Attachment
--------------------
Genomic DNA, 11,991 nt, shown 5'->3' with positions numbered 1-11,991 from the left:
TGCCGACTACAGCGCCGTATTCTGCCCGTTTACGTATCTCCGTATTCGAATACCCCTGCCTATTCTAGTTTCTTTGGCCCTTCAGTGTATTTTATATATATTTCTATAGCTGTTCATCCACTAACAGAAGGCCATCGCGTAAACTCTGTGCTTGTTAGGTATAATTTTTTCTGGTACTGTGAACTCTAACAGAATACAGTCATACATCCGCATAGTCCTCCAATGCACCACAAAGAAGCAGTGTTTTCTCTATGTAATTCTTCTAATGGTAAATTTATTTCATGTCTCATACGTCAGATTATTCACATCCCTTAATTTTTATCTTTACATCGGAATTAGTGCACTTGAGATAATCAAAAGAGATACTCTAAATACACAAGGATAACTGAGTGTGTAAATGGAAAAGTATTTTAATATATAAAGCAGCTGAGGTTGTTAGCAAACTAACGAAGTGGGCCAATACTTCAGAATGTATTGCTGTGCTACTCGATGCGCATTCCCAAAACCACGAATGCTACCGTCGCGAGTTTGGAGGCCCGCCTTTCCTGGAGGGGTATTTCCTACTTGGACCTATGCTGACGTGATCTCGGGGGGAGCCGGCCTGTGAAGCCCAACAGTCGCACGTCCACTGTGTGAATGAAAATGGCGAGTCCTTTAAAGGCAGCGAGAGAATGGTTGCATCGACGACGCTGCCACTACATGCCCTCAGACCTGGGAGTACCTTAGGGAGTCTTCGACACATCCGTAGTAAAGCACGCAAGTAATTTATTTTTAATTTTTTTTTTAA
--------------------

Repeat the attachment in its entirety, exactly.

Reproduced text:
Genomic DNA, 11,991 nt, shown 5'->3' with positions numbered 1-11,991 from the left:
TGCCGACTACAGCGCCGTATTCTGCCCGTTTACGTATCTCCGTATTCGAATACCCCTGCCTATTCTAGTTTCTTTGGCCCTTCAGTGTATTTTATATATATTTCTATAGCTGTTCATCCACTAACAGAAGGCCATCGCGTAAACTCTGTGCTTGTTAGGTATAATTTTTTCTGGTACTGTGAACTCTAACAGAATACAGTCATACATCCGCATAGTCCTCCAATGCACCACAAAGAAGCAGTGTTTTCTCTATGTAATTCTTCTAATGGTAAATTTATTTCATGTCTCATACGTCAGATTATTCACATCCCTTAATTTTTATCTTTACATCGGAATTAGTGCACTTGAGATAATCAAAAGAGATACTCTAAATACACAAGGATAACTGAGTGTGTAAATGGAAAAGTATTTTAATATATAAAGCAGCTGAGGTTGTTAGCAAACTAACGAAGTGGGCCAATACTTCAGAATGTATTGCTGTGCTACTCGATGCGCATTCCCAAAACCACGAATGCTACCGTCGCGAGTTTGGAGGCCCGCCTTTCCTGGAGGGGTATTTCCTACTTGGACCTATGCTGACGTGATCTCGGGGGGAGCCGGCCTGTGAAGCCCAACAGTCGCACGTCCACTGTGTGAATGAAAATGGCGAGTCCTTTAAAGGCAGCGAGAGAATGGTTGCATCGACGACGCTGCCACTACATGCCCTCAGACCTGGGAGTACCTTAGGGAGTCTTCGACACATCCGTAGTAAAGCACGCAAGTAATTTATTTTTAATTTTTTTTTTAA